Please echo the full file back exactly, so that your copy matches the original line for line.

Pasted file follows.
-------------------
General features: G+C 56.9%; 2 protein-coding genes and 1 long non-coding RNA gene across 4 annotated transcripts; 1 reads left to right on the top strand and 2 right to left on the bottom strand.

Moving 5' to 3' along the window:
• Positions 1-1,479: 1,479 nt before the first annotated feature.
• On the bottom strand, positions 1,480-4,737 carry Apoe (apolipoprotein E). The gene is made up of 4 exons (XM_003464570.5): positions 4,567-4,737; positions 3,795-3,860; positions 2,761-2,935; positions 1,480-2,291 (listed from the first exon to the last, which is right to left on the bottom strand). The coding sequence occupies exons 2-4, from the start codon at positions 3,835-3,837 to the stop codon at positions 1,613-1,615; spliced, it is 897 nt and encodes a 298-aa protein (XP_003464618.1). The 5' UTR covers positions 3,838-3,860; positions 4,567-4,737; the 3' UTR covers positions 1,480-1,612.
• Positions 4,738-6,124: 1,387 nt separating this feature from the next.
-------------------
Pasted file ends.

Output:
General features: G+C 56.9%; 2 protein-coding genes and 1 long non-coding RNA gene across 4 annotated transcripts; 1 reads left to right on the top strand and 2 right to left on the bottom strand.

Moving 5' to 3' along the window:
• Positions 1-1,479: 1,479 nt before the first annotated feature.
• On the bottom strand, positions 1,480-4,737 carry Apoe (apolipoprotein E). The gene is made up of 4 exons (XM_003464570.5): positions 4,567-4,737; positions 3,795-3,860; positions 2,761-2,935; positions 1,480-2,291 (listed from the first exon to the last, which is right to left on the bottom strand). The coding sequence occupies exons 2-4, from the start codon at positions 3,835-3,837 to the stop codon at positions 1,613-1,615; spliced, it is 897 nt and encodes a 298-aa protein (XP_003464618.1). The 5' UTR covers positions 3,838-3,860; positions 4,567-4,737; the 3' UTR covers positions 1,480-1,612.
• Positions 4,738-6,124: 1,387 nt separating this feature from the next.